In the Graham case, supra , decided by the United States Supreme Court March 16, 1953, the City of Richmond had entered into a contract with Graham for the construction of a public school. The union picketed the project because some of the subcontractors were employing non-union help. The picketing was peaceful and unmarked by violence. The State of Virginia had a so-called Right To Work Statute which declared in substance that the right of persons to work should not be denied or abridged on account of membership or non-membership in any labor union and prohibited any agreement between any employer and a labor organization or union whereby persons not members of a union should be denied the right to work, etc.
The court found that the picketing was carried on for the purpose of compelling the contractors to get rid of non-union help employed on the project. The Virginia Court found that the picketing complained of was being carried on by the defendants to accomplish purposes and objectives in conflict with the provisions of the Right to Work Statute, was
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therefore illegal, and granted an injunction against a continuation of the picketing. The United States Supreme Court sustained the injunction and held, inter alia , that the granting of an injunction in this particular case was not inconsistent with the right of free speech guaranteed by the Fourteenth Amendment to the Federal Constitution.
There can be no doubt under the proofs in this case that the plaintiff Cordey China Co. is suffering, by reason of the defendants' picketing and interference with normal operations at the plaintiff's plant, a very serious interruption of its business; that it has lost a large part of its business; and that if the defendants be permitted to continue their operations unrestrained, the plaintiff's business will be destroyed and the plaintiff will be put out of business. Such consequences constitute irreparable injury and authorize the issuance of a preliminary injunction. Outdoor Sports Corp. v. A.F.L., etc. , 6 N.J. 217 (1951).
Accordingly, on the basis of the proofs in this case, I specifically find the following:
(1) That unlawful acts have been committed by the defendants against the plaintiff commencing March 26, 1953 and continuing up to this date, and are likely to be continued unless restrained, the unlawful acts consisting of the calling of a strike of plaintiff's employees, the institution on March 26, 1953 and maintenance since that date of a picketing line in the front of plaintiff's plant, the interference with employees of the plaintiff who desire to return to work and the interference with the delivery of materials to the plaintiff's plant, all for the purpose of forcing and coercing the plaintiff to recognize the defendant union as the sole bargaining representative of the plaintiff's employees while the defendant union has not qualified under the provisions of the Labor Management Relations Act, 1947, and during the pendency of a representation proceeding before the National Labor Relations Board.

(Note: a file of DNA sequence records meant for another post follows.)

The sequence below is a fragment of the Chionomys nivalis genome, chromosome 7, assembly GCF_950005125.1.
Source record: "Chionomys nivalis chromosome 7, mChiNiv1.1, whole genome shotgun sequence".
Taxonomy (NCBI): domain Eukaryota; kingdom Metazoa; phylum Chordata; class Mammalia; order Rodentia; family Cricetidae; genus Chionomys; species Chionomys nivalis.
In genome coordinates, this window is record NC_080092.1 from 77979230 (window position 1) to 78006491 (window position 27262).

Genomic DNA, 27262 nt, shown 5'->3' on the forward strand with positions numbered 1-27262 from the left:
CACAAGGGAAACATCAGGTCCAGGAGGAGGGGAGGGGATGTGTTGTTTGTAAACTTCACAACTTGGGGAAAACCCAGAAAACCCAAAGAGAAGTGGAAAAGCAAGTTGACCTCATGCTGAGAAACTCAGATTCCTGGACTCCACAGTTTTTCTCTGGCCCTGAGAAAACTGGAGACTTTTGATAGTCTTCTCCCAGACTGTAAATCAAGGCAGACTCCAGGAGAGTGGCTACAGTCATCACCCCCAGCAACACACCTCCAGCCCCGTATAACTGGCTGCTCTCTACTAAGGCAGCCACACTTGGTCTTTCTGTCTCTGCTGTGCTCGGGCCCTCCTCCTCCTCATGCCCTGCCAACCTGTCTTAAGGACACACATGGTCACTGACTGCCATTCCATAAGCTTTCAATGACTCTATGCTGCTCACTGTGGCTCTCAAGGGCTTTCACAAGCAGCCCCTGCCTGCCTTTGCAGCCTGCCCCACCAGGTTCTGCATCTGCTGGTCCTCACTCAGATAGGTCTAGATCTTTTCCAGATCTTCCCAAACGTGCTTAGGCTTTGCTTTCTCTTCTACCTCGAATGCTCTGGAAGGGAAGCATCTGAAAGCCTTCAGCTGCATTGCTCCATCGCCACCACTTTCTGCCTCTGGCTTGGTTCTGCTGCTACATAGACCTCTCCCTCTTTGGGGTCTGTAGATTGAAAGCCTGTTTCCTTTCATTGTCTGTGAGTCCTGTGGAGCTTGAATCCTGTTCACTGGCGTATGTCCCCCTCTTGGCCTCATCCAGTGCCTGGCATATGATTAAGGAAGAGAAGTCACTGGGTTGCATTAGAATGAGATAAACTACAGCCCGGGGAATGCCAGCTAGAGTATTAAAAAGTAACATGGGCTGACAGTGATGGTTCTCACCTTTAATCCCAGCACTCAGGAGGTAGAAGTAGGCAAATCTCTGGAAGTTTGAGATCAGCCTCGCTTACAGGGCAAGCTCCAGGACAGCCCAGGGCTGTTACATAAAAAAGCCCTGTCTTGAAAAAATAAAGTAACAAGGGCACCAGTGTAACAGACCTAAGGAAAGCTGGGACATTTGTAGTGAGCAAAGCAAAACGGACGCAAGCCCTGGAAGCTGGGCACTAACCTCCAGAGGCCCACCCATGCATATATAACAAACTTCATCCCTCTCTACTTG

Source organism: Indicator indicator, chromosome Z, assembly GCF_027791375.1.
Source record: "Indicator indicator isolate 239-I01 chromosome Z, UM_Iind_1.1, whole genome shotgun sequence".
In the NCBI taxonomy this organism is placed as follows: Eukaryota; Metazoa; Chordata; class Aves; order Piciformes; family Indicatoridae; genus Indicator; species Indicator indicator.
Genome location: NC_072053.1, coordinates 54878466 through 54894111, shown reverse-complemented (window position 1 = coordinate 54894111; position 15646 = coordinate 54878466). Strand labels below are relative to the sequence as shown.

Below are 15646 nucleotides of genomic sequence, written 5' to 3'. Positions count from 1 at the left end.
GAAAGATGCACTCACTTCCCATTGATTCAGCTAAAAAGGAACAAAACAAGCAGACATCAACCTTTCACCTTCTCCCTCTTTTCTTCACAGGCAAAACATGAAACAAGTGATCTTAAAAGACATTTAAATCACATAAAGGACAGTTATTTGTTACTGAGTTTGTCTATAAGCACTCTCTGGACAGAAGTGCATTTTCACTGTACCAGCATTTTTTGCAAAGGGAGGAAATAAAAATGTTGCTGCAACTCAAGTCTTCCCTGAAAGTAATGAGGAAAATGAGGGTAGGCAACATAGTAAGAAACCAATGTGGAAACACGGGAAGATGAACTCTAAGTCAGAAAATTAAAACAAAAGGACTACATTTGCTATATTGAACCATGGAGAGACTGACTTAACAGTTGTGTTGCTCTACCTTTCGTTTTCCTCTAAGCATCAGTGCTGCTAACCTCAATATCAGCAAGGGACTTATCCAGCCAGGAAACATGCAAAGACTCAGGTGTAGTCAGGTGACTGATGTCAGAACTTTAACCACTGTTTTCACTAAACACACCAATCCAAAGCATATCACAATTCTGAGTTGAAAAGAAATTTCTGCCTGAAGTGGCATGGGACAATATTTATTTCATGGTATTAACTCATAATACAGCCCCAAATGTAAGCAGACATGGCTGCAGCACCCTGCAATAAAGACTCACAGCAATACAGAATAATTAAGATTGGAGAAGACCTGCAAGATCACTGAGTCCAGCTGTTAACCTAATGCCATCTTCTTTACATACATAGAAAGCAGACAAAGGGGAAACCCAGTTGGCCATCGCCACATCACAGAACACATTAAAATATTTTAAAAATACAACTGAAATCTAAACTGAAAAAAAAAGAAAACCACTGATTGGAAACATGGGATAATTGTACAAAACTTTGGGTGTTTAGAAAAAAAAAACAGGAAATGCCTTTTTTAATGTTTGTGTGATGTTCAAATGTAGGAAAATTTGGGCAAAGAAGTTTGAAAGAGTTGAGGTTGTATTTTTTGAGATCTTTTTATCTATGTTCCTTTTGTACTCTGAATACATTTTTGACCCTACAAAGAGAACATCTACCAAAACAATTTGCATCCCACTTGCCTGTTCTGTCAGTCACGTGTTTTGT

(2) That substantial and irreparable injury and damage to the plaintiff's property and property rights will follow unless relief be granted.
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(3) That as to each item of relief granted greater injury will be inflicted upon the plaintiff by denial thereof than will be inflicted upon the defendants by the granting thereof.
(4) That plaintiff has no adequate remedy at law.
(5) That the plaintiff has not failed to comply with any obligation imposed by law and which is involved in the labor dispute in question, nor has the plaintiff failed to make every reasonable effort to settle such dispute either by negotiation, or with the aid of any available governmental machinery of mediation or voluntary arbitration.
A temporary or interlocutory injunction will be granted accordingly.